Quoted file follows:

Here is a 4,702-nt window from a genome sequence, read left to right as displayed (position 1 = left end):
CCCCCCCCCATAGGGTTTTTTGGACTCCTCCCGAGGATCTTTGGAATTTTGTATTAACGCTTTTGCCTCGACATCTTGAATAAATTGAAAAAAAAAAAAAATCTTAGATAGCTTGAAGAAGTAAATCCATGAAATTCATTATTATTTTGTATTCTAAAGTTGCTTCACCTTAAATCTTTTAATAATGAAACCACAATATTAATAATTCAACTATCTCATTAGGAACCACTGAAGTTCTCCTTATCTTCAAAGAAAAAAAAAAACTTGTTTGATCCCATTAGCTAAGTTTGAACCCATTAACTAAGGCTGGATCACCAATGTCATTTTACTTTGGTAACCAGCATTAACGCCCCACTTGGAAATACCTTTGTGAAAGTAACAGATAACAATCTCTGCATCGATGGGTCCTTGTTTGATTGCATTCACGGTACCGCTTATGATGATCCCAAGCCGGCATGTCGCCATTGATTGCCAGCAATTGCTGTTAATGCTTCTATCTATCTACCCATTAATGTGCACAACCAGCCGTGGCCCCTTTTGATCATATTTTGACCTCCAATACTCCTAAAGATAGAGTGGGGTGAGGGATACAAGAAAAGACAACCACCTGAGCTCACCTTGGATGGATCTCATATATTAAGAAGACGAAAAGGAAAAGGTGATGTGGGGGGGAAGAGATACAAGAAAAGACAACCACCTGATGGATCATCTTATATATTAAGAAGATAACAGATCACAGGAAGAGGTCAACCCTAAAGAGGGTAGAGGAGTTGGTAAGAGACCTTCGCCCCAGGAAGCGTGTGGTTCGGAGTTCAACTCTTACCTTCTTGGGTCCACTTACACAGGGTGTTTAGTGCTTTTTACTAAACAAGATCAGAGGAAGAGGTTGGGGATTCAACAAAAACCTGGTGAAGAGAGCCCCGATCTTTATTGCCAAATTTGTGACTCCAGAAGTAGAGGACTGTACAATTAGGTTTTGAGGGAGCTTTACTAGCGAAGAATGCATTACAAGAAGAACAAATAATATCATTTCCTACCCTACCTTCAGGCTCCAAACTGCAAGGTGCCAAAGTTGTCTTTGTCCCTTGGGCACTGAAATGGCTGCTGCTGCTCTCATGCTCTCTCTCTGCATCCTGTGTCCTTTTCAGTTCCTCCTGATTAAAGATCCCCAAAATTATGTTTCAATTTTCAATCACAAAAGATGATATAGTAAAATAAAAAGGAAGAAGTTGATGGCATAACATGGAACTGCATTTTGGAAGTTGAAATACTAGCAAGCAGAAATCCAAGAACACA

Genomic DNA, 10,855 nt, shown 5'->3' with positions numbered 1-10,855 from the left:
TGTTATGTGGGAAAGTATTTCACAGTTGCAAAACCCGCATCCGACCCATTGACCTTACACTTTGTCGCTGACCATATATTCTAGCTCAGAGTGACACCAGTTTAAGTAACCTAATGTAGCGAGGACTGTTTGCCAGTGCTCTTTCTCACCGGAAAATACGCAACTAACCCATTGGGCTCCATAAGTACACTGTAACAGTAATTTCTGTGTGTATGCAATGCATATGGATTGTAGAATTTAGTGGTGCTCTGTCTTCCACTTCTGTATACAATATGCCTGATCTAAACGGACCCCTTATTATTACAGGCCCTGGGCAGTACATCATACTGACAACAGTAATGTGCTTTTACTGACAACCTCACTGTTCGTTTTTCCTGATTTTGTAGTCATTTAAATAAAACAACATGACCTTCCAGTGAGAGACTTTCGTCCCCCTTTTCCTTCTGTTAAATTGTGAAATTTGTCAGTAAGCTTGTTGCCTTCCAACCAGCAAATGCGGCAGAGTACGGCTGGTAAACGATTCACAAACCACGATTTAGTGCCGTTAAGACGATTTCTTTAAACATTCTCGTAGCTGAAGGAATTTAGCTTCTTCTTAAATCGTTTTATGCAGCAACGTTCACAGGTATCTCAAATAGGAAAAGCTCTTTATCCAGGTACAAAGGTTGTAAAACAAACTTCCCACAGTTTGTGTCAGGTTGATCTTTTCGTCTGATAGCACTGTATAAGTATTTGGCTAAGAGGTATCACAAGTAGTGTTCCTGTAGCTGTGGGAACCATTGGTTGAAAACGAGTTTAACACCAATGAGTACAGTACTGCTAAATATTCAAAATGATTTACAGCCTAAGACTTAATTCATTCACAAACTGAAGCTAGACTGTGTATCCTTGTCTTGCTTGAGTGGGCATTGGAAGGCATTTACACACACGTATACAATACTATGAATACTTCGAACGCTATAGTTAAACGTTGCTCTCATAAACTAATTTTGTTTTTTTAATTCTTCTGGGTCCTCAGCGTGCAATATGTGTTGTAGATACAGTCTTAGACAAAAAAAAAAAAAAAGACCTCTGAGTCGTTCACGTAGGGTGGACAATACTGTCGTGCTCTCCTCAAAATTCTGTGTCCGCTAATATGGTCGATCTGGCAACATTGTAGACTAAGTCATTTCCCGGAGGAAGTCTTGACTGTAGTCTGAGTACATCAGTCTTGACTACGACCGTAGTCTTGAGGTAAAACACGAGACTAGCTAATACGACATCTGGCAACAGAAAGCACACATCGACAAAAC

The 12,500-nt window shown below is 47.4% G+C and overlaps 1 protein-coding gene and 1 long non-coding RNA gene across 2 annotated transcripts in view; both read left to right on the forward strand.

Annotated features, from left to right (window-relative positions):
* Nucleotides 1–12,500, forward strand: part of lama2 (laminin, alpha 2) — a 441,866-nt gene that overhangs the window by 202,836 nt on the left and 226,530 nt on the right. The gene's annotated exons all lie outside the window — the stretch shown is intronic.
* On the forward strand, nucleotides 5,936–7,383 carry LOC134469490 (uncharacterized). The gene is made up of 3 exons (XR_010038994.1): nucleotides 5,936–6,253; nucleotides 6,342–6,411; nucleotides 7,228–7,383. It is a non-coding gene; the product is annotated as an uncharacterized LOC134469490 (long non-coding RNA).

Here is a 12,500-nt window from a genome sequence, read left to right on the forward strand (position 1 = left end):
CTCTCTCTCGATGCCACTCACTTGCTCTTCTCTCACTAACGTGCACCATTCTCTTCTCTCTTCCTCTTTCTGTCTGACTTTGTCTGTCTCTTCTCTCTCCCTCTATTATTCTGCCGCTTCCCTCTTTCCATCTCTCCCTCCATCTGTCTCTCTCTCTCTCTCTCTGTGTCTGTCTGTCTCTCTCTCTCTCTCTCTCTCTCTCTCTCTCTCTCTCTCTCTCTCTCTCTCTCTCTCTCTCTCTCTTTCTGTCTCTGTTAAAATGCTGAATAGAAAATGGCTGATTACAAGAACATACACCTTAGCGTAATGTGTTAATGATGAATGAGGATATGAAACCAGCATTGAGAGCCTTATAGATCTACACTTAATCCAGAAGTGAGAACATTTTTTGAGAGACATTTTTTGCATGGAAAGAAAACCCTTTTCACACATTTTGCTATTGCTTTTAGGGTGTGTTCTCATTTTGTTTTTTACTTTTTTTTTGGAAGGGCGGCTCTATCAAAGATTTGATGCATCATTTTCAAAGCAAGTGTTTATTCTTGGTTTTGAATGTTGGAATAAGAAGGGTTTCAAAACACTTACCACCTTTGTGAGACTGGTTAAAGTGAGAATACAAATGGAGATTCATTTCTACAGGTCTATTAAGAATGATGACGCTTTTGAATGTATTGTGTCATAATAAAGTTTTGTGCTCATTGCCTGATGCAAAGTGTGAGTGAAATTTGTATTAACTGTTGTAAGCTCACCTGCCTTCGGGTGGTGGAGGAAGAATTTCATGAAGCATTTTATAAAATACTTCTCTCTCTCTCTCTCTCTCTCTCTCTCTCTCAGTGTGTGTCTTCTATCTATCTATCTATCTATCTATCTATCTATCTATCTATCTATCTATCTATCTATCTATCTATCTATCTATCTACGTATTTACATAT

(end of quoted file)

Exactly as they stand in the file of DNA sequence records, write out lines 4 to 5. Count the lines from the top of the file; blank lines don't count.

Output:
TGTTATGTGGGAAAGTATTTCACAGTTGCAAAACCCGCATCCGACCCATTGACCTTACACTTTGTCGCTGACCATATATTCTAGCTCAGAGTGACACCAGTTTAAGTAACCTAATGTAGCGAGGACTGTTTGCCAGTGCTCTTTCTCACCGGAAAATACGCAACTAACCCATTGGGCTCCATAAGTACACTGTAACAGTAATTTCTGTGTGTATGCAATGCATATGGATTGTAGAATTTAGTGGTGCTCTGTCTTCCACTTCTGTATACAATATGCCTGATCTAAACGGACCCCTTATTATTACAGGCCCTGGGCAGTACATCATACTGACAACAGTAATGTGCTTTTACTGACAACCTCACTGTTCGTTTTTCCTGATTTTGTAGTCATTTAAATAAAACAACATGACCTTCCAGTGAGAGACTTTCGTCCCCCTTTTCCTTCTGTTAAATTGTGAAATTTGTCAGTAAGCTTGTTGCCTTCCAACCAGCAAATGCGGCAGAGTACGGCTGGTAAACGATTCACAAACCACGATTTAGTGCCGTTAAGACGATTTCTTTAAACATTCTCGTAGCTGAAGGAATTTAGCTTCTTCTTAAATCGTTTTATGCAGCAACGTTCACAGGTATCTCAAATAGGAAAAGCTCTTTATCCAGGTACAAAGGTTGTAAAACAAACTTCCCACAGTTTGTGTCAGGTTGATCTTTTCGTCTGATAGCACTGTATAAGTATTTGGCTAAGAGGTATCACAAGTAGTGTTCCTGTAGCTGTGGGAACCATTGGTTGAAAACGAGTTTAACACCAATGAGTACAGTACTGCTAAATATTCAAAATGATTTACAGCCTAAGACTTAATTCATTCACAAACTGAAGCTAGACTGTGTATCCTTGTCTTGCTTGAGTGGGCATTGGAAGGCATTTACACACACGTATACAATACTATGAATACTTCGAACGCTATAGTTAAACGTTGCTCTCATAAACTAATTTTGTTTTTTTAATTCTTCTGGGTCCTCAGCGTGCAATATGTGTTGTAGATACAGTCTTAGACAAAAAAAAAAAAAAAGACCTCTGAGTCGTTCACGTAGGGTGGACAATACTGTCGTGCTCTCCTCAAAATTCTGTGTCCGCTAATATGGTCGATCTGGCAACATTGTAGACTAAGTCATTTCCCGGAGGAAGTCTTGACTGTAGTCTGAGTACATCAGTCTTGACTACGACCGTAGTCTTGAGGTAAAACACGAGACTAGCTAATACGACATCTGGCAACAGAAAGCACACATCGACAAAAC

The 12,500-nt window shown below is 47.4% G+C and overlaps 1 protein-coding gene and 1 long non-coding RNA gene across 2 annotated transcripts in view; both read left to right on the forward strand.